Danding wins San Miguel but loses Cocobank

MANILA, Philippines — Last Nov. 28, the Sandiganbayan junked the claim of the Presidential Commission on Good Government (PCGG) over 20 percent of San Miguel Corporation (SMC) and upheld the ownership thereof of Eduardo “Danding” Cojuangco Jr. On Nov. 29, the Sandiganbayan affirmed the government’s ownership of 72.2 percent of the United Coconut Planters Bank (UCPB). Justice Diosdado M. Peralta penned both rulings.

Battle for UCPB. In 1975, 72.2 percent of the stocks of the First United Bank (FUB) were sold, through Danding, to the Philippine Coconut Authority (PCA). Though coconut levy funds were used in the purchase, 64.98 percent of the shares were placed in the name of the so-called Coconut Industry Investment Fund (CIIF) companies and “one million coconut farmers,” while the balance of 7.22 percent were registered in the name of Danding. FUB was later renamed UCPB.

Why in Danding’s name? Per his agreement with the PCA dated May 25, 1975, Danding supposedly got the 7.22 percent as “compensation for his personal and exclusive option” to buy the FUB shares and “for performing management services.” In 1986, the PCGG sequestered these 72.2 percent shares for being allegedly ill gotten.

“Republic vs Cocofed” (Dec. 14, 2001) — a decision I penned for the Supreme Court –ruled that, pending the final determination of who were their legal owners, these sequestered shares should be voted by the PCGG (the right to vote, not ownership, was the sole issue here). The Court unequivocally decreed for the first time that “coconut levy funds are prima facie public funds.” Hence, the shares purchased with them were also prima facie government-owned. As a result, control of the bank passed from Danding to the government.

Subsequently, the Sandiganbayan — using the above Supreme Court decision — held in a partial judgment that the UCPB shares in the name of the CIIF belonged to the government. Last Nov. 29, it completed its partial judgment by ruling that the Danding shares were also government-owned.

Battle for SMC. In 1986, the PCGG sequestered the shares registered in the name of the CIIF companies constituting 27 percent of SMC and, separately, those in Danding’s name amounting to 20 percent. In 1998, the Supreme Court held that Danding should be allowed to vote his 20 percent, because of the PCGG’s inability to justify its claim to vote them. Later on, Danding was elected SMC chair.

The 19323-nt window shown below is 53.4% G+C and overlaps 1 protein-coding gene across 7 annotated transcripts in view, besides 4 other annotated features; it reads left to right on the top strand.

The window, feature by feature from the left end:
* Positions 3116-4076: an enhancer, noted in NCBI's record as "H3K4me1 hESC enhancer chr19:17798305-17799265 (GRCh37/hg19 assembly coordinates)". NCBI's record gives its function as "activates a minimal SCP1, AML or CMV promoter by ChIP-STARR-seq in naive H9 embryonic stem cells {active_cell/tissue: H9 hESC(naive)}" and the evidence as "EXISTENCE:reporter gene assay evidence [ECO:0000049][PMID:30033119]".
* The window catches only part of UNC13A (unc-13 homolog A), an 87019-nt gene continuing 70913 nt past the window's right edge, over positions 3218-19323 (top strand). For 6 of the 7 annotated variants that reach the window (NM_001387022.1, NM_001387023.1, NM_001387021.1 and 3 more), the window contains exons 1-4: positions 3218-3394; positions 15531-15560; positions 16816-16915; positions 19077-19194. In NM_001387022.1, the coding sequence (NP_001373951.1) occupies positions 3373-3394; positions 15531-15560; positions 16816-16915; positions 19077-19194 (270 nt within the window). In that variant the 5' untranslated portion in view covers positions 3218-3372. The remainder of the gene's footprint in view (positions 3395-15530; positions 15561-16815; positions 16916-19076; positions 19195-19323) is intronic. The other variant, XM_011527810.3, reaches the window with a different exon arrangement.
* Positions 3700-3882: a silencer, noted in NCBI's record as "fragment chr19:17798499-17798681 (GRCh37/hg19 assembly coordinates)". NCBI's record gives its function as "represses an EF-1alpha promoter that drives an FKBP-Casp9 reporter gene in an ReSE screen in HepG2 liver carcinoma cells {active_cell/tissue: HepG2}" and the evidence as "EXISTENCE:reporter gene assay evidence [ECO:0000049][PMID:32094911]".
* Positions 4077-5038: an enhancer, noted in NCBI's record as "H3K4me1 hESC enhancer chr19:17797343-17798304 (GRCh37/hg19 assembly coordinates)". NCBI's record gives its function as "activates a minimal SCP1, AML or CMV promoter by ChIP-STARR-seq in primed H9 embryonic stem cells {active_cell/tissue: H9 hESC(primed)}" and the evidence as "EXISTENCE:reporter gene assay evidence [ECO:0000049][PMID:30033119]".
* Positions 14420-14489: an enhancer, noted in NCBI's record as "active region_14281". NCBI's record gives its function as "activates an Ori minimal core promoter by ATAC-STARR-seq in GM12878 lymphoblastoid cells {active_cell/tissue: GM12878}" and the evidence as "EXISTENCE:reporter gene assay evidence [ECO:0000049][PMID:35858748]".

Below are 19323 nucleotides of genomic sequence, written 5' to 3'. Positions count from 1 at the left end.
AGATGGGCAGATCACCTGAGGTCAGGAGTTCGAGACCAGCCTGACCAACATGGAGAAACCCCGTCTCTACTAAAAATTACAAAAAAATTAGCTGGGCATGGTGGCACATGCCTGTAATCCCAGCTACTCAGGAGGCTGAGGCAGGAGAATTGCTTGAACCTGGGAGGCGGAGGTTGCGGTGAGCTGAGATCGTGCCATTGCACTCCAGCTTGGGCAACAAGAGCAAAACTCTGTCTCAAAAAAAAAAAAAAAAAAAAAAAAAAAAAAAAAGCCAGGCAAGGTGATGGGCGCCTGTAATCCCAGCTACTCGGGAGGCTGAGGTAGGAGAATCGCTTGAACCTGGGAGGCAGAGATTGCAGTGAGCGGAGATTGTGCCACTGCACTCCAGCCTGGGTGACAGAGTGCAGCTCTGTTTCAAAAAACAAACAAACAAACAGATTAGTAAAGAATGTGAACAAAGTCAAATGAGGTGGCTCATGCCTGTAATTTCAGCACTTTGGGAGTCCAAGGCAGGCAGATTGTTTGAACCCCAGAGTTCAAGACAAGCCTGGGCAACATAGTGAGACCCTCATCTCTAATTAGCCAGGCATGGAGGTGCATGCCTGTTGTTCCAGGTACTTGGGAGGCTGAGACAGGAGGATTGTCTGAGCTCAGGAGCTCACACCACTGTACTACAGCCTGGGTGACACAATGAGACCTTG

Subsequently, the Sandiganbayan held that the 27 percent belonged to the government, because it was purchased with levy funds. However, in its recent ruling on Nov. 28, the Sandiganbayan said that the PCGG was not able to prove that the 20 percent was purchased with levy funds; hence, it should remain in Danding’s name.

Danding’s counsel, Estelito P. Mendoza, has repeatedly declared that his client has no claim over the CIIF-held shares, which are in turn represented by the Accra Law Office. Mendoza adds that Danding’s SMC stocks were purchased with borrowed funds that have already been paid by his principal. Thus, they belong to him. Incidentally, because of the issuance of new shares, the government’s 27 percent had been reduced to 24 and Danding’s 20 to 17.

In sum, all the UCPB and SMC shares purchased with coco levy funds were ruled to be government-owned “in trust for the coconut farmers.” Danding’s SMC shares were adjudged to the tycoon since they were not proven to have been bought with levy funds. At present, Danding controls SMC, because the PCGG (which votes the 24 percent) and the other substantial SMC shareholders, like Kirin Beer of Japan, have sided with him in running the food and beverage giant.

Piercing issues. Newsbreak, the digital magazine, is normally accessible through its website. However, its very recent printed “special edition,” with Chief Justice Reynato S. Puno on its cover, raises some piercing issues on the judiciary and the Judicial and Bar Council that I think our activist Supreme Court should not let pass unanswered.

Congratulations to new Supreme Court Justice Teresita J. Leonardo de Castro. Gutsy and brainy, she has chalked up an immaculate and impressive track record.

Unconstitutional. Instead of being discussed ad nauseam, the detention of journalists and the imposition of a curfew after the Peninsula Manila siege should be elevated pronto to the Supreme Court. Given its libertarian streak, its decision is fairly predictable.

Christmas celebrations. “Ádeste Fideles” is a most delightful Christmas musicale. It blended the classical with the popular, producing a unique brew of soothing musicality. Kudos to the Management Association of the Philippines presided over by Ambassador Albert F. del Rosario, Credit Suisse headed by Simon Paterno, the other sponsors (including the Philippine Daily Inquirer) and the Organizing Committee chaired by the indefatigable Eddie H. Yap.

“Fiddler on the Roof” is another way to enjoy the Yuletide. Presented by Repertory Philippines, the play is comparable to the best I have seen in New York and London. My wife Leni bought the most expensive seats at P1,000 ($25), still a bargain because the show is comparable in acting, singing and even production to the Broadway version which sold for 10 times more at $250.

For dance enthusiasts, I say the Annual Ball of the Consular Corps held the other evening was the most elegant hereabouts; the closest one can get to a Viennese ball. Salamat po, US Consul General Richard D. Haynes for inviting Leni and me to sit with you at your Dean’s Table.

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